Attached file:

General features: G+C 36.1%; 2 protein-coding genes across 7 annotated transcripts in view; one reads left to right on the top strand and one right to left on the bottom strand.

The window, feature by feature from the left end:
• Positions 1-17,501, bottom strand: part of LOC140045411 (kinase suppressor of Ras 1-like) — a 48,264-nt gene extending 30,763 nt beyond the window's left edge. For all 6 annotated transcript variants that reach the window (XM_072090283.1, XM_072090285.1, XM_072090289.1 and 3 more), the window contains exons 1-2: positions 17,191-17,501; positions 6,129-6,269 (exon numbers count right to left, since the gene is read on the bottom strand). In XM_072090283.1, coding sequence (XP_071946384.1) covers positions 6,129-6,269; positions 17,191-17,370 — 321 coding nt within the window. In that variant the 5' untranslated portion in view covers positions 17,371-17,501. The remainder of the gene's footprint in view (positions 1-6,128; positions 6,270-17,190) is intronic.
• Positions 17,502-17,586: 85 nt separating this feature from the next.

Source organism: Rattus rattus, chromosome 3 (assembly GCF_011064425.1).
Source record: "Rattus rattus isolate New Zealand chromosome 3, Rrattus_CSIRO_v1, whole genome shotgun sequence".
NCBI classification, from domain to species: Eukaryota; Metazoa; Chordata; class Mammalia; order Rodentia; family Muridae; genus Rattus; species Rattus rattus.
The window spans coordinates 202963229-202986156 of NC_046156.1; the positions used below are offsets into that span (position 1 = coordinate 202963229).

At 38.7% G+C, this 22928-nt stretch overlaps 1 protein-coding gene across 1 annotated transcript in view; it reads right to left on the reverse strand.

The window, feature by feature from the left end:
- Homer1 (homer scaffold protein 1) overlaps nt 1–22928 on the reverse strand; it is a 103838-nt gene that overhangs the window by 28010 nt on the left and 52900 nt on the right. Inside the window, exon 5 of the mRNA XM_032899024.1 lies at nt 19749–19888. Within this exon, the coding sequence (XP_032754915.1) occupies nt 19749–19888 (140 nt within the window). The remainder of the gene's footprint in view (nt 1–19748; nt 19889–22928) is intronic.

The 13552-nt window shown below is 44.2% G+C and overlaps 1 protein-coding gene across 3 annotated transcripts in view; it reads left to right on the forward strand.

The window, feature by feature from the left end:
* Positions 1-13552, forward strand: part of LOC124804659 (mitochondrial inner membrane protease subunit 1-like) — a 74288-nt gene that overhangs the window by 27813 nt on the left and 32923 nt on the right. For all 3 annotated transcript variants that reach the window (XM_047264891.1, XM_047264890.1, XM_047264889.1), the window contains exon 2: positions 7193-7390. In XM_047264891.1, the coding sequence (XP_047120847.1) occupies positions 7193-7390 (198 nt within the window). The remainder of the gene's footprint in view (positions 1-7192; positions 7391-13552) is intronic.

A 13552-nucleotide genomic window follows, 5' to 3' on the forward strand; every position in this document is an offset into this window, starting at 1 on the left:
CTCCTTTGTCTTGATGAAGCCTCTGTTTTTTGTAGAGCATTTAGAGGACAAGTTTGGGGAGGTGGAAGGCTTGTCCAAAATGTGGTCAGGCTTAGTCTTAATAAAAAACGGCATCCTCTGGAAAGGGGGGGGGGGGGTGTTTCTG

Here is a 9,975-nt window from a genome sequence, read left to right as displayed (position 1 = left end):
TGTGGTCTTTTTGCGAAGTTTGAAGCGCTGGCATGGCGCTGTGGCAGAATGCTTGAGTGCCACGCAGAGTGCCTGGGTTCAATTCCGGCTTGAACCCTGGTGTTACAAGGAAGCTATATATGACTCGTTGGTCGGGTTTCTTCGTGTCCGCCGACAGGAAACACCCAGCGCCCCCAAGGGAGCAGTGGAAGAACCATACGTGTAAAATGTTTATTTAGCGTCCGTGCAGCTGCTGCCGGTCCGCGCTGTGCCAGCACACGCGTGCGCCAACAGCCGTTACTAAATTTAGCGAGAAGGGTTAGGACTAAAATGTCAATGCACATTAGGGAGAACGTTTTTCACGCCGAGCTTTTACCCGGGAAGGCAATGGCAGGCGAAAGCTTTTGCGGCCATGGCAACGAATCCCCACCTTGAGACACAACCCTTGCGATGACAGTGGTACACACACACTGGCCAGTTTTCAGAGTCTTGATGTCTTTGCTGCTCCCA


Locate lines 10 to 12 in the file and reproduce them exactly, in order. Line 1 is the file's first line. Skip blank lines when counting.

The window, feature by feature from the left end:
- Homer1 (homer scaffold protein 1) overlaps nt 1–22928 on the reverse strand; it is a 103838-nt gene that overhangs the window by 28010 nt on the left and 52900 nt on the right. Inside the window, exon 5 of the mRNA XM_032899024.1 lies at nt 19749–19888. Within this exon, the coding sequence (XP_032754915.1) occupies nt 19749–19888 (140 nt within the window). The remainder of the gene's footprint in view (nt 1–19748; nt 19889–22928) is intronic.

The 13552-nt window shown below is 44.2% G+C and overlaps 1 protein-coding gene across 3 annotated transcripts in view; it reads left to right on the forward strand.